Who decided?

Also, Ford refused to allow managers to  transfer to open positions or even take lower status positions, the lawsuit says. The algorithm assessed future contribution of workers in a performance evaluation process that was inherently biased against older workers — how can you contribute in five years if you might be retired? plaintiffs asked.

"Ford continues to advertise for new employees to be hired into slots that could easily be handled by the targeted managers," the lawsuit said. "Ford refuses to accept the applications of the terminated Wave 1 through Wave 4 managers."

The employees are suing for retirement benefits they feel they're owed.

"I'm angry. I'm disappointed. I'm sad," said Andy Kress, 56, who was manager of cybersecurity policy and strategy when he was let go. "Ford had a pension liability challenge. They decided to package it up with a bow and put it on the backs of older employees and sent us out the door. I'd be angry enough if I just lost a couple of years pay because I was fired early. But there is no way I can make up the pension I earned over 26 years anywhere else. I can't make that up."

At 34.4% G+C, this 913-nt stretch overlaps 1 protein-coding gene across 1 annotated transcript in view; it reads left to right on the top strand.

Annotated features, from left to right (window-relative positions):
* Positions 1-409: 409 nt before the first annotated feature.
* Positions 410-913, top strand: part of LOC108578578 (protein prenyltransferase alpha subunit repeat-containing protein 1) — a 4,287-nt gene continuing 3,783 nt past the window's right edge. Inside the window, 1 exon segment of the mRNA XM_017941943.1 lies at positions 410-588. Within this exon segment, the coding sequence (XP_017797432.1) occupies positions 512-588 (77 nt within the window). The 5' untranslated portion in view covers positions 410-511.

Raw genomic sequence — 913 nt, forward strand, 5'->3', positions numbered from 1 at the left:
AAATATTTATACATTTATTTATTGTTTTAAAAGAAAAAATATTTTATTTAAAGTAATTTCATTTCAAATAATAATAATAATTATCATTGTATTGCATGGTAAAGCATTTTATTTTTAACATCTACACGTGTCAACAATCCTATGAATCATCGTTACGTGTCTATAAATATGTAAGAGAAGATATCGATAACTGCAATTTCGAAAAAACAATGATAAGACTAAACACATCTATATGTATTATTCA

Andy Kress, 56, was manager of cybersecurity policy and strategy.

Consultants telling Ford to eliminate older workers isn't a surprise, but even current employees and bosses were demoralized by what they saw and tried to intervene, he said. 

"They know what happened. My management fought this," said Kress of Ferndale, his voice cracking. "I was very proud to work at Ford. But this took away my relationships with co-workers and friends. We were a Ford family. We made sacrifices. I could have left. We talked about it, but we stuck it through. It just all makes me so sad."